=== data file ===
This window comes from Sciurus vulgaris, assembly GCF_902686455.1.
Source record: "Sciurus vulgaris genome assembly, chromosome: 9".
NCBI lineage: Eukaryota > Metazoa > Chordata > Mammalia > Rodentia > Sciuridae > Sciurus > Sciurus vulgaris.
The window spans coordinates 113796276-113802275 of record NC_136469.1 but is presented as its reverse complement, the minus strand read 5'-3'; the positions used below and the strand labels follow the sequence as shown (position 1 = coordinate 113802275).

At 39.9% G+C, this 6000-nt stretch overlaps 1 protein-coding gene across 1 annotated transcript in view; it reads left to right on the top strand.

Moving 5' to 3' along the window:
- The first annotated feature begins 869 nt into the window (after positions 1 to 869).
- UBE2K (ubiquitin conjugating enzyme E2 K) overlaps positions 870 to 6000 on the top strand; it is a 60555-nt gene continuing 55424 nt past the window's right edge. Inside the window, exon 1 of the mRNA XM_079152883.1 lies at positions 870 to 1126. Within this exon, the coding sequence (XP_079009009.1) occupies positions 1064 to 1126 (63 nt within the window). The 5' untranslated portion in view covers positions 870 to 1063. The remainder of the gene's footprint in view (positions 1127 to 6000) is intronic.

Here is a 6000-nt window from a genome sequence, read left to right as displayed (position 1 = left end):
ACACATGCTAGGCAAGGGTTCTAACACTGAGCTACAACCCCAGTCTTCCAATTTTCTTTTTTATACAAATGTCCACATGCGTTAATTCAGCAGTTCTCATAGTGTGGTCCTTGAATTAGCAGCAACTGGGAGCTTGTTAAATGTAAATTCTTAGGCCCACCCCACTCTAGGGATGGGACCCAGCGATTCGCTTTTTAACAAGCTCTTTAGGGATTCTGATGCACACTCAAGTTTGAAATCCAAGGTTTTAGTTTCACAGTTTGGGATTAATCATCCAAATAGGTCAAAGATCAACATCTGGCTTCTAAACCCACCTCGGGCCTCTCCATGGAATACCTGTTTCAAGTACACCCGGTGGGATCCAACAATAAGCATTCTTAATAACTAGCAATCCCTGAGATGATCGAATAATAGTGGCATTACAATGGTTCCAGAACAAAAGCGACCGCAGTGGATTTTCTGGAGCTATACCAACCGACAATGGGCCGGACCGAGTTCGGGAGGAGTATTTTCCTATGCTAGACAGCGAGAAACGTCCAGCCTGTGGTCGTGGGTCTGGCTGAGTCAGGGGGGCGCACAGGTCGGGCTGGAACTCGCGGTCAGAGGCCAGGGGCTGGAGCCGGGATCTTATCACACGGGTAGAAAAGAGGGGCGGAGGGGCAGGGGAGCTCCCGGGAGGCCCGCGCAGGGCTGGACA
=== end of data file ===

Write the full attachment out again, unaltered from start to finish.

This window comes from Sciurus vulgaris, assembly GCF_902686455.1.
Source record: "Sciurus vulgaris genome assembly, chromosome: 9".
NCBI lineage: Eukaryota > Metazoa > Chordata > Mammalia > Rodentia > Sciuridae > Sciurus > Sciurus vulgaris.
The window spans coordinates 113796276-113802275 of record NC_136469.1 but is presented as its reverse complement, the minus strand read 5'-3'; the positions used below and the strand labels follow the sequence as shown (position 1 = coordinate 113802275).

At 39.9% G+C, this 6000-nt stretch overlaps 1 protein-coding gene across 1 annotated transcript in view; it reads left to right on the top strand.

Moving 5' to 3' along the window:
- The first annotated feature begins 869 nt into the window (after positions 1 to 869).
- UBE2K (ubiquitin conjugating enzyme E2 K) overlaps positions 870 to 6000 on the top strand; it is a 60555-nt gene continuing 55424 nt past the window's right edge. Inside the window, exon 1 of the mRNA XM_079152883.1 lies at positions 870 to 1126. Within this exon, the coding sequence (XP_079009009.1) occupies positions 1064 to 1126 (63 nt within the window). The 5' untranslated portion in view covers positions 870 to 1063. The remainder of the gene's footprint in view (positions 1127 to 6000) is intronic.

Here is a 6000-nt window from a genome sequence, read left to right as displayed (position 1 = left end):
ACACATGCTAGGCAAGGGTTCTAACACTGAGCTACAACCCCAGTCTTCCAATTTTCTTTTTTATACAAATGTCCACATGCGTTAATTCAGCAGTTCTCATAGTGTGGTCCTTGAATTAGCAGCAACTGGGAGCTTGTTAAATGTAAATTCTTAGGCCCACCCCACTCTAGGGATGGGACCCAGCGATTCGCTTTTTAACAAGCTCTTTAGGGATTCTGATGCACACTCAAGTTTGAAATCCAAGGTTTTAGTTTCACAGTTTGGGATTAATCATCCAAATAGGTCAAAGATCAACATCTGGCTTCTAAACCCACCTCGGGCCTCTCCATGGAATACCTGTTTCAAGTACACCCGGTGGGATCCAACAATAAGCATTCTTAATAACTAGCAATCCCTGAGATGATCGAATAATAGTGGCATTACAATGGTTCCAGAACAAAAGCGACCGCAGTGGATTTTCTGGAGCTATACCAACCGACAATGGGCCGGACCGAGTTCGGGAGGAGTATTTTCCTATGCTAGACAGCGAGAAACGTCCAGCCTGTGGTCGTGGGTCTGGCTGAGTCAGGGGGGCGCACAGGTCGGGCTGGAACTCGCGGTCAGAGGCCAGGGGCTGGAGCCGGGATCTTATCACACGGGTAGAAAAGAGGGGCGGAGGGGCAGGGGAGCTCCCGGGAGGCCCGCGCAGGGCTGGACA